Friday, September 28, 2007

AP: Romanian ex-minister says inquiry into alleged CIA secret prisons is 'unwelcome'

BUCHAREST. Romania-A former Romanian defense minister was quoted Thursday as saying the EU's call for further inquiries into CIA prisons allegations was unwelcome and that the European Parliament was ignoring Bucharest's denials that it permitted such prisons on Romanian soil.

Former minister Ioan Mircea Pascu, who now is a member of the European Parliament, also accused the parliament of failing to take into account the conclusions of Romanian parliamentary inquiries that found there had not been such prisons.

«The decision to ask Romania and Poland once more to investigate the secret prisons is not welcome,» Pascu said in an interview with the state news agency Rompres. He was defense minister at the time the CIA allegedly had prisons in Romania.

EU Justice and Home Affairs Commissioner Franco Frattini told the parliament on Wednesday that he sent a letter to Warsaw and Bucharest in July urging them to conduct in-depth judiciary inquiries into the findings by the European Parliament and the Council of Europe.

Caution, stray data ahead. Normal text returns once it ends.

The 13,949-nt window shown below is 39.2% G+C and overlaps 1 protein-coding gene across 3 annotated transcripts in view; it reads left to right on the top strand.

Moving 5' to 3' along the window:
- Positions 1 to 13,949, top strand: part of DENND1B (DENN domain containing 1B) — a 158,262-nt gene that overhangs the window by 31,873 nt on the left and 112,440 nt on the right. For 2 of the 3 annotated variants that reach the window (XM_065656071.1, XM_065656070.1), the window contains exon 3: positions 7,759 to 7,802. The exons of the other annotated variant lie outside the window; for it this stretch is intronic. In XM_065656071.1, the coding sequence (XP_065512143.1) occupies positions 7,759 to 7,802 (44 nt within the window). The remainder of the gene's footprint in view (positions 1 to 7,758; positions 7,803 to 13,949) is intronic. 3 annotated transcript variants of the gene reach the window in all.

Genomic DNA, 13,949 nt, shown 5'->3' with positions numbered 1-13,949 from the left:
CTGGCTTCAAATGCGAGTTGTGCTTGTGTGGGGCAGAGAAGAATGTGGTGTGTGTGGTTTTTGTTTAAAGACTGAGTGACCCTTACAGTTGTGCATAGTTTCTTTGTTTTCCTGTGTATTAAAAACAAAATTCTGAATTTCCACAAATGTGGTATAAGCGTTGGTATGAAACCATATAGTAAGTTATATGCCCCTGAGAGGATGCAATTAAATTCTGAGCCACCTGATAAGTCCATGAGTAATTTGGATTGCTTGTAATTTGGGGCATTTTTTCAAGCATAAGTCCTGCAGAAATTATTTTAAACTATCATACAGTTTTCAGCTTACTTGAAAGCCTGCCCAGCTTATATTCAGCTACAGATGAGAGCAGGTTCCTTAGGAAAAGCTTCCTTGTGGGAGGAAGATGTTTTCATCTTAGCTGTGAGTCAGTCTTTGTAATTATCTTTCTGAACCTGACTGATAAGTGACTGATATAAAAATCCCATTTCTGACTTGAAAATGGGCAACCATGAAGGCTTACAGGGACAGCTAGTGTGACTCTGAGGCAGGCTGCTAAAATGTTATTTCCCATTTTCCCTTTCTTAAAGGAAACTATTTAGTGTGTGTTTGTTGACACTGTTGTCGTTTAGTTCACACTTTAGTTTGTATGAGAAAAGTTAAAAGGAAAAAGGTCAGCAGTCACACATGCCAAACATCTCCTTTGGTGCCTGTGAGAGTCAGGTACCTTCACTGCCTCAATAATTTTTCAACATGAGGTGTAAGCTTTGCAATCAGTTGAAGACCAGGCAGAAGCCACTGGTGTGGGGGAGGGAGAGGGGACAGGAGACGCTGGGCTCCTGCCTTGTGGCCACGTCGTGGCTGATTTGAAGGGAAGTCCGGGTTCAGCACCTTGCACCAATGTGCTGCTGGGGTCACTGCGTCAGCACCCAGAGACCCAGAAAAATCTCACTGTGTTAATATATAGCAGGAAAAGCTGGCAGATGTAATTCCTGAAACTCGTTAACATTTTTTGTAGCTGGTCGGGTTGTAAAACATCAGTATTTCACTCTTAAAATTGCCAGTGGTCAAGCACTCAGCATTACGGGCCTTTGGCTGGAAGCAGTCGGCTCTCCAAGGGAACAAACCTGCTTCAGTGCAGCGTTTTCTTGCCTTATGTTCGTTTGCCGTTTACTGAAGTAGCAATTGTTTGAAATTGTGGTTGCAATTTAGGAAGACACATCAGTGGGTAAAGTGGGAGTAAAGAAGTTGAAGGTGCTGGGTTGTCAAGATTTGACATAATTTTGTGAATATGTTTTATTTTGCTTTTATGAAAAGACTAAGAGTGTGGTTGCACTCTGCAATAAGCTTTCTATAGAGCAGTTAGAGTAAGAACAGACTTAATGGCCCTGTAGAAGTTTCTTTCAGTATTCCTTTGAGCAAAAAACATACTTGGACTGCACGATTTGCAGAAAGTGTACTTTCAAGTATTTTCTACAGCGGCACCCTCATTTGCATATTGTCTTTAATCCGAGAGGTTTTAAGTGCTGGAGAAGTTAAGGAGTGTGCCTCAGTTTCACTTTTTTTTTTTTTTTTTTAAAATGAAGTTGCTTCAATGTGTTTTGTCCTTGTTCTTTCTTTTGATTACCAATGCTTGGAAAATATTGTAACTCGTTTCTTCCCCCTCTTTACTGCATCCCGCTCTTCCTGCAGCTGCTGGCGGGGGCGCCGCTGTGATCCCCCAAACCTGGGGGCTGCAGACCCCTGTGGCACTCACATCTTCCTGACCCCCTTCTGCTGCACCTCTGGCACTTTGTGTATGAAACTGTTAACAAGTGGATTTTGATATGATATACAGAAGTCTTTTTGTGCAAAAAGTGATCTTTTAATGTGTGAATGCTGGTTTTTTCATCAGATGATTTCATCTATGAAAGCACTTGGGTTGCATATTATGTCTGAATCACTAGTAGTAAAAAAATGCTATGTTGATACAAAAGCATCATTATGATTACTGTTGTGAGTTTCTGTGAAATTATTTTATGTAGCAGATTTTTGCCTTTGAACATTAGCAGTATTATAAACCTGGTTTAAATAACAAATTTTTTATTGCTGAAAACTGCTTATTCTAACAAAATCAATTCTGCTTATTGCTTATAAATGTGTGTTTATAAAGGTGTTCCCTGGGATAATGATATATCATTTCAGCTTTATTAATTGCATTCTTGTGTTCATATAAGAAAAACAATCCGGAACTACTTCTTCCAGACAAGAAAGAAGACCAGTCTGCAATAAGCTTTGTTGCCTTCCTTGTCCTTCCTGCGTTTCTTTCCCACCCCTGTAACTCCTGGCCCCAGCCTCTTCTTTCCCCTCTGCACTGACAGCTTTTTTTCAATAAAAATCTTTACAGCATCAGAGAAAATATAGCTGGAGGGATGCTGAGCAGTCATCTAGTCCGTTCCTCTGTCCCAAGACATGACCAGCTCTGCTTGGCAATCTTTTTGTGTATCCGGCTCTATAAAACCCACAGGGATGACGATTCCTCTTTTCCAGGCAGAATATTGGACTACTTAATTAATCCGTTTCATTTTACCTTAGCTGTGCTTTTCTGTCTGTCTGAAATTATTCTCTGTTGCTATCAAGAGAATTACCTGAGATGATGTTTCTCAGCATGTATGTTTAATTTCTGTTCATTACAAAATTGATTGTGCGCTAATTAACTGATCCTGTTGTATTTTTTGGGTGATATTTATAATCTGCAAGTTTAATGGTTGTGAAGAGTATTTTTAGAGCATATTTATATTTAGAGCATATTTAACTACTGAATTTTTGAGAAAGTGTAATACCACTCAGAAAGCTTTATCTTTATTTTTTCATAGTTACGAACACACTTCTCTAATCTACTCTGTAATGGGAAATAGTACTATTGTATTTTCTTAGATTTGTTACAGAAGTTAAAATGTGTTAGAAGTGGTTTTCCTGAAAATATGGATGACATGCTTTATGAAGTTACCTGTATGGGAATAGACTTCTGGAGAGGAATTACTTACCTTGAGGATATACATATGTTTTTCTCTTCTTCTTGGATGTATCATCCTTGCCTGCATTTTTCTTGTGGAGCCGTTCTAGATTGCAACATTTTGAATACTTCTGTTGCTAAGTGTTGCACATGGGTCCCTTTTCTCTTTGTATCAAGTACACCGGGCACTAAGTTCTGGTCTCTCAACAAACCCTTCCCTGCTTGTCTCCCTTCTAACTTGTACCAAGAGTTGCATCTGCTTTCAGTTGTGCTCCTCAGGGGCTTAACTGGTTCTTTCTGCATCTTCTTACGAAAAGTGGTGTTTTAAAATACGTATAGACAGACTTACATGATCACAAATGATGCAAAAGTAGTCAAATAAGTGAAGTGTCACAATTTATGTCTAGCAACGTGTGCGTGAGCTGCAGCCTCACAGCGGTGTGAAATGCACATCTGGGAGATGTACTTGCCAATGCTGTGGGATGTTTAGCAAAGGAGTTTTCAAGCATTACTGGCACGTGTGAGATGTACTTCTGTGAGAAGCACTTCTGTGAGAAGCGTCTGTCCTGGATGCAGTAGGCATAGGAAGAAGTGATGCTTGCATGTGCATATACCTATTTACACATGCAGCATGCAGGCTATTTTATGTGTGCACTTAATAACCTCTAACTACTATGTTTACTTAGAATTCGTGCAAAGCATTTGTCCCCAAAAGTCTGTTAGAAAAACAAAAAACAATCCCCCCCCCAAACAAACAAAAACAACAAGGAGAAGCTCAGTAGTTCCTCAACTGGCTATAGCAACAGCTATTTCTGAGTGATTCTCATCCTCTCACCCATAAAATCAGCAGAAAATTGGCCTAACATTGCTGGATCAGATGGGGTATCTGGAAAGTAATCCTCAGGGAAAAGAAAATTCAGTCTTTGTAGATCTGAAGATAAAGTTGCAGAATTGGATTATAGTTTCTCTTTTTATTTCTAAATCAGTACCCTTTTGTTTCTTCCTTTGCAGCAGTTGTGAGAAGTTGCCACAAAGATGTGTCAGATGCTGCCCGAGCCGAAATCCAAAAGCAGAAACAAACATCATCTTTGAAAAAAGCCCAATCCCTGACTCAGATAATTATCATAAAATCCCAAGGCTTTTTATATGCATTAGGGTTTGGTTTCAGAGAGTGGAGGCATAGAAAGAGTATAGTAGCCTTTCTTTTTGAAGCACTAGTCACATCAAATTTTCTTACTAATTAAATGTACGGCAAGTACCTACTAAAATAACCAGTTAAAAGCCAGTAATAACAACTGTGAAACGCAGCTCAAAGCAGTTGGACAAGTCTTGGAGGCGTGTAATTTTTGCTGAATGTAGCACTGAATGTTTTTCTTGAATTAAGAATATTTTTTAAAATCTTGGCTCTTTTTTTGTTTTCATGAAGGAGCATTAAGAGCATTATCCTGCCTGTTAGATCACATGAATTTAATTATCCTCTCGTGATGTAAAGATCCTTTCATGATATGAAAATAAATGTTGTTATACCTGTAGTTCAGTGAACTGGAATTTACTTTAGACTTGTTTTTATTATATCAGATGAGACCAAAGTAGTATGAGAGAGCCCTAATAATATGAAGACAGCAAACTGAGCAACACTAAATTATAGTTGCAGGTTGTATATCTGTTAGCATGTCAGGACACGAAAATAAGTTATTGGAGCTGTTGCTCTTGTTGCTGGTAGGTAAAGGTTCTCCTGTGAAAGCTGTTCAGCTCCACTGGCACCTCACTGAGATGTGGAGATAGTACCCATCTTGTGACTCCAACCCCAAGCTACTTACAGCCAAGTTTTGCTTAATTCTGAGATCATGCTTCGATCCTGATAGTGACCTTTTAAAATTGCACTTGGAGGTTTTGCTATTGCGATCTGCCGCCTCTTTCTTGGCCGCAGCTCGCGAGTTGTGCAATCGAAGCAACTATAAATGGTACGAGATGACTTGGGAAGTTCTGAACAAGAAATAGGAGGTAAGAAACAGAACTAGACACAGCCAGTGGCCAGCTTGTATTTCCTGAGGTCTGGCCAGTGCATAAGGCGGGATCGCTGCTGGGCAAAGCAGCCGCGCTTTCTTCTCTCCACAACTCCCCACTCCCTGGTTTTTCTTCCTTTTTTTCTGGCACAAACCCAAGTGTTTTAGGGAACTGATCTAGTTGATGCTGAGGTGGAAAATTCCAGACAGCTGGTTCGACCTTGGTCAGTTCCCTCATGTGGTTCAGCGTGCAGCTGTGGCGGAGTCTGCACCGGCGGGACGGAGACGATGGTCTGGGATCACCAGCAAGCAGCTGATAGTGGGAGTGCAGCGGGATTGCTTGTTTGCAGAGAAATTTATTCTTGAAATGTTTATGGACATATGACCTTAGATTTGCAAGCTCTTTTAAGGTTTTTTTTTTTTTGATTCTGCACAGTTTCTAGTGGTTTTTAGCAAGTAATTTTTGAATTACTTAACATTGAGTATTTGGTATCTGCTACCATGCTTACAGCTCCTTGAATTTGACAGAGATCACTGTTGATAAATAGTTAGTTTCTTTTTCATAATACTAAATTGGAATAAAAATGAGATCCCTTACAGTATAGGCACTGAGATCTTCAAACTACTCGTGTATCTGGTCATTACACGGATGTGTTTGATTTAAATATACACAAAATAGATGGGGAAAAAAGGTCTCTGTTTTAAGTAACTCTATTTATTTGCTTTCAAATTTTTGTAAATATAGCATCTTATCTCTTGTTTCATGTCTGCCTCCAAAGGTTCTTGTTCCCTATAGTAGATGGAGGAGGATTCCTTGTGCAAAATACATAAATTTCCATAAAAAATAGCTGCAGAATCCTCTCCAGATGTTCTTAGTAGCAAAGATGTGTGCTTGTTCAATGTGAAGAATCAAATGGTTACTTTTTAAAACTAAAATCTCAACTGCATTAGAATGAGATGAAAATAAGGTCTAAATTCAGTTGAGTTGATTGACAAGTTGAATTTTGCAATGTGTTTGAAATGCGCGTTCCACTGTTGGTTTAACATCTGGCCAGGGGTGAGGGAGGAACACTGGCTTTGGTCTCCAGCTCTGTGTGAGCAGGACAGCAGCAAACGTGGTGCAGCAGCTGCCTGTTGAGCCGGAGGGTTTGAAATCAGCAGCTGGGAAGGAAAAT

The council, a major human rights watchdog, made a separate report saying «high value detainees» such as self-proclaimed 9/11 mastermind Khalid Sheikh Mohammed and suspected senior al-Qaida operative Abu Zubaydah were held in Poland. The report, based largely on anonymous sources, said lesser detainees, who were still of «remarkable importance,» were taken to Romania.

Frattini said that while allegations relying on anonymous evidence can only be used as a basis for a judicial inquiry and not proof of any wrongdoing, the EU states had an obligation to respond.
Romania and Poland have firmly denied the allegations.

Pascu said that allegations from the European Parliament and the Council of Europe had failed to demonstrate that Romania had allowed such prisons to operate.

«These people who brought accusations weren't capable of demonstrating them,» Pascu told Rompres. «Then there is the presumption of innocence. Asking the accused to show he is innocent is a breach of the most elementary of democratic rights.

European Parliament report last year said the U.S. Central Intelligence Agency had conducted more than 1,000 secret flights with stopovers on European territory since Sept. 11, 2001, some to transfer suspected terrorists to secret detention centers.

U.S. officials have not denied there have been CIA flights over Europe or flights with stopovers, but dismissed implications all had detainees on board. They have said the flights were likely to have carried intelligence experts, counterterrorist officials or forensic evidence.

Pascu said in 2005 that parts of the airport at Mihail Kogalniceanu_ one of the sites named by Human Rights Watch as having prisons _ were off-limits to Romanians when the U.S. was at the base.

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